N2 - The socio-cultural and economic developments that took place from the Neolithic to the Bronze Age are poorly understood, despite the fact that they were essential for the establishment of fully agro-pastoral economies in Europe. In this study, we aim to assess dietary changes in communities living in southern Italy during this period by examining stable carbon and nitrogen isotope ratios on human bone collagen. In particular, we investigated skeletal remains from seven sites in the southern Italian regions of Calabria (Grotta della Monaca, Grotta di Donna Marsilia and Grotta dell’Antenato), Basilicata (Murgia Timone, Grotta Funeraria and Toppo d’Aguzzo) and Apulia (Ipogeo dei Bronzi) to explore possible variations in diet between different geographic areas and periods. The results of the analysis on bone collagen extracts from 33 human and 12 faunal (sheep, dog, cattle and pigs) specimens attest that the diets of prehistoric southern Italians were mixed and based on the consumption of terrestrial resources, including generally moderate proportions of animal protein (e.g. meat and dairy products) and of C3 plants (e.g. cereals and legumes). Minor differences in the proportion of consumed meat are mostly dependent on the nature of regional environments, with individuals from Basilicata relying more on animal protein than those from Calabria and Apulia. Our study provides insights into the dietary habits of southern Italian populations during the prehistoric period that witnessed an increase both in agriculture and in pastoralism.

AB - The socio-cultural and economic developments that took place from the Neolithic to the Bronze Age are poorly understood, despite the fact that they were essential for the establishment of fully agro-pastoral economies in Europe. In this study, we aim to assess dietary changes in communities living in southern Italy during this period by examining stable carbon and nitrogen isotope ratios on human bone collagen. In particular, we investigated skeletal remains from seven sites in the southern Italian regions of Calabria (Grotta della Monaca, Grotta di Donna Marsilia and Grotta dell’Antenato), Basilicata (Murgia Timone, Grotta Funeraria and Toppo d’Aguzzo) and Apulia (Ipogeo dei Bronzi) to explore possible variations in diet between different geographic areas and periods. The results of the analysis on bone collagen extracts from 33 human and 12 faunal (sheep, dog, cattle and pigs) specimens attest that the diets of prehistoric southern Italians were mixed and based on the consumption of terrestrial resources, including generally moderate proportions of animal protein (e.g. meat and dairy products) and of C3 plants (e.g. cereals and legumes). Minor differences in the proportion of consumed meat are mostly dependent on the nature of regional environments, with individuals from Basilicata relying more on animal protein than those from Calabria and Apulia. Our study provides insights into the dietary habits of southern Italian populations during the prehistoric period that witnessed an increase both in agriculture and in pastoralism.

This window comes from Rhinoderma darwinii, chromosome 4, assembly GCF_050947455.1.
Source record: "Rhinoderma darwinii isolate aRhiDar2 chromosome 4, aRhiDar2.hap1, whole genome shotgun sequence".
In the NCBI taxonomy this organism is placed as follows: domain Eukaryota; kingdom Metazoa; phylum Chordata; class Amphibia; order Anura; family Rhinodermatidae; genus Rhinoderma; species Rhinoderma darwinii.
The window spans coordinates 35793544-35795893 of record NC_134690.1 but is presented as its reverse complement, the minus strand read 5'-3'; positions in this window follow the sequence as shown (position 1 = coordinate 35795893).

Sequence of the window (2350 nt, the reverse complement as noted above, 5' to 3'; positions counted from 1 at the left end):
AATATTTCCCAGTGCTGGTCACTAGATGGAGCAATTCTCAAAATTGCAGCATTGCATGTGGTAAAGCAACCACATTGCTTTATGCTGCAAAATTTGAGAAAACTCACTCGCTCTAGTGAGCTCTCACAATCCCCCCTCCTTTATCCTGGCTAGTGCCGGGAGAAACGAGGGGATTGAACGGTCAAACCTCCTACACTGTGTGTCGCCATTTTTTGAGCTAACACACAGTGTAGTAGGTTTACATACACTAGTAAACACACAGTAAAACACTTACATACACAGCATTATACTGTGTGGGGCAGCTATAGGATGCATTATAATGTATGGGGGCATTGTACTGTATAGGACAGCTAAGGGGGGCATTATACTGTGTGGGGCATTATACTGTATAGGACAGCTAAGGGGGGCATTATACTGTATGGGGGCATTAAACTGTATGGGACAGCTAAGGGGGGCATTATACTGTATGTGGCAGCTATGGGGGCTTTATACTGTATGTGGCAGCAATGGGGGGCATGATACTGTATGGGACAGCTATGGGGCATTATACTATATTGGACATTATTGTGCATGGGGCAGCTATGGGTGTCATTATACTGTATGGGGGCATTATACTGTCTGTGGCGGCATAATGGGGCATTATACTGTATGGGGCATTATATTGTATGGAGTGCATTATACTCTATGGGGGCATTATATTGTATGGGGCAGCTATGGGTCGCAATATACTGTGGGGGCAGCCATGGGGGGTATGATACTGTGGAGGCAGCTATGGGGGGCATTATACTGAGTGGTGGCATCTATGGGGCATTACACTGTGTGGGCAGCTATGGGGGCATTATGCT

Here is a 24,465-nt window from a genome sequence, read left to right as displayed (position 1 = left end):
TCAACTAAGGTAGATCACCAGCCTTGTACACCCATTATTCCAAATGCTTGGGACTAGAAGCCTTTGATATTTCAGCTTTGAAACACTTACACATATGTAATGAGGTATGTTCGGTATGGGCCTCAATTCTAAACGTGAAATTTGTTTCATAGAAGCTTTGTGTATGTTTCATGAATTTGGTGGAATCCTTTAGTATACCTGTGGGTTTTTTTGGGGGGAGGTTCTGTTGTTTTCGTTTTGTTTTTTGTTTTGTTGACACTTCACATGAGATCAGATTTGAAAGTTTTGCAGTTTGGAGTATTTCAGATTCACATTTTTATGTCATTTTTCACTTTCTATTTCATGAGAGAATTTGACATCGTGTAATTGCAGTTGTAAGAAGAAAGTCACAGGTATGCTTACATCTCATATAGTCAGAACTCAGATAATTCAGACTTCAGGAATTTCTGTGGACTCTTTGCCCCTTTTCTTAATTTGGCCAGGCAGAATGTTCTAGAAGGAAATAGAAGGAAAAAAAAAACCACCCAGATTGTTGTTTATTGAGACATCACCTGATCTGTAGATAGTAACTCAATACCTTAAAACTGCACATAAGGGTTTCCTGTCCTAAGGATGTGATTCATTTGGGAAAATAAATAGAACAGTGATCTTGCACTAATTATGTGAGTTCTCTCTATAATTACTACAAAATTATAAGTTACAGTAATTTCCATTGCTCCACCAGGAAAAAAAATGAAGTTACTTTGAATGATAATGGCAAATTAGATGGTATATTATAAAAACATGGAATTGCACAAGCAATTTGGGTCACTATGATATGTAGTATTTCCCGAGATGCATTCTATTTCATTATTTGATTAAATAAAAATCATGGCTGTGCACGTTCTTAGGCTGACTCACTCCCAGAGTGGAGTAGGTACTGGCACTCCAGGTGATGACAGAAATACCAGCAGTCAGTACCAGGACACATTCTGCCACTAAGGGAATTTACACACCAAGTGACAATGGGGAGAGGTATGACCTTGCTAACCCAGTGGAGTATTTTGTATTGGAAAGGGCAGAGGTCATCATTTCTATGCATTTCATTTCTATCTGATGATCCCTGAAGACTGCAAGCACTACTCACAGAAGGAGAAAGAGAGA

KW - Bronze Age

KW - Neolithic

KW - Prehistoric diet

KW - Southern Italy

KW - Stable isotopes

UR - http://www.scopus.com/inward/record.url?scp=85091487216&partnerID=8YFLogxK

U2 - 10.1007/s12520-020-01209-9

DO - 10.1007/s12520-020-01209-9

M3 - Journal article

AN - SCOPUS:85091487216

VL - 12

JO - Archaeological and Anthropological Sciences

JF - Archaeological and Anthropological Sciences

SN - 1866-9557

IS - 10

M1 - 245

ER -